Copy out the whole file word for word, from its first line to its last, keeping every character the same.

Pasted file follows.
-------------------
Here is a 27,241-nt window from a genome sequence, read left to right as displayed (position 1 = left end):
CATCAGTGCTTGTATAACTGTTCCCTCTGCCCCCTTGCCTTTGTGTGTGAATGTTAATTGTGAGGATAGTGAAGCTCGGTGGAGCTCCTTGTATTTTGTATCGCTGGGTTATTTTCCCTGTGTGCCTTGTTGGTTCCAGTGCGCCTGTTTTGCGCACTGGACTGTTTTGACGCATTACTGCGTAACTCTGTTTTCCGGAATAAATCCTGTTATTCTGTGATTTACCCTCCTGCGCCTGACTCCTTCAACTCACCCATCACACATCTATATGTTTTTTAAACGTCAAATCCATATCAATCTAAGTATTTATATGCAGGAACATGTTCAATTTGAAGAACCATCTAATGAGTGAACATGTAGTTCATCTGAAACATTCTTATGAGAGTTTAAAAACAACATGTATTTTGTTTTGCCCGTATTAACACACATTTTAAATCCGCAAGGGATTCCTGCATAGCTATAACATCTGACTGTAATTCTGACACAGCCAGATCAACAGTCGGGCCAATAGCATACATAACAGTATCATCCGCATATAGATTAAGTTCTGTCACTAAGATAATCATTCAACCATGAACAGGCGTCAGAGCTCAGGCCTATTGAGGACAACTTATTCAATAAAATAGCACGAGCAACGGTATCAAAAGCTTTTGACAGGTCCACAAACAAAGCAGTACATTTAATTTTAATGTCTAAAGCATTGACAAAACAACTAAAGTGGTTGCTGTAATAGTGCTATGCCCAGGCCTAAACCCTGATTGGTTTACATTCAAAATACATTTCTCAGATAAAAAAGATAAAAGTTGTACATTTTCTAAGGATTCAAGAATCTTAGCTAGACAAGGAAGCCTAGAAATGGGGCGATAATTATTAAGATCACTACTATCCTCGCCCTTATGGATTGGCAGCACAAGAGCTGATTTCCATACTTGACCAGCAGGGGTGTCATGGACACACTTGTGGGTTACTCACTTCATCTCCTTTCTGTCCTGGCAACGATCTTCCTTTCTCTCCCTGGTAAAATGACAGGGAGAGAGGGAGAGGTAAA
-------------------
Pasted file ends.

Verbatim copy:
Here is a 27,241-nt window from a genome sequence, read left to right as displayed (position 1 = left end):
CATCAGTGCTTGTATAACTGTTCCCTCTGCCCCCTTGCCTTTGTGTGTGAATGTTAATTGTGAGGATAGTGAAGCTCGGTGGAGCTCCTTGTATTTTGTATCGCTGGGTTATTTTCCCTGTGTGCCTTGTTGGTTCCAGTGCGCCTGTTTTGCGCACTGGACTGTTTTGACGCATTACTGCGTAACTCTGTTTTCCGGAATAAATCCTGTTATTCTGTGATTTACCCTCCTGCGCCTGACTCCTTCAACTCACCCATCACACATCTATATGTTTTTTAAACGTCAAATCCATATCAATCTAAGTATTTATATGCAGGAACATGTTCAATTTGAAGAACCATCTAATGAGTGAACATGTAGTTCATCTGAAACATTCTTATGAGAGTTTAAAAACAACATGTATTTTGTTTTGCCCGTATTAACACACATTTTAAATCCGCAAGGGATTCCTGCATAGCTATAACATCTGACTGTAATTCTGACACAGCCAGATCAACAGTCGGGCCAATAGCATACATAACAGTATCATCCGCATATAGATTAAGTTCTGTCACTAAGATAATCATTCAACCATGAACAGGCGTCAGAGCTCAGGCCTATTGAGGACAACTTATTCAATAAAATAGCACGAGCAACGGTATCAAAAGCTTTTGACAGGTCCACAAACAAAGCAGTACATTTAATTTTAATGTCTAAAGCATTGACAAAACAACTAAAGTGGTTGCTGTAATAGTGCTATGCCCAGGCCTAAACCCTGATTGGTTTACATTCAAAATACATTTCTCAGATAAAAAAGATAAAAGTTGTACATTTTCTAAGGATTCAAGAATCTTAGCTAGACAAGGAAGCCTAGAAATGGGGCGATAATTATTAAGATCACTACTATCCTCGCCCTTATGGATTGGCAGCACAAGAGCTGATTTCCATACTTGACCAGCAGGGGTGTCATGGACACACTTGTGGGTTACTCACTTCATCTCCTTTCTGTCCTGGCAACGATCTTCCTTTCTCTCCCTGGTAAAATGACAGGGAGAGAGGGAGAGGTAAA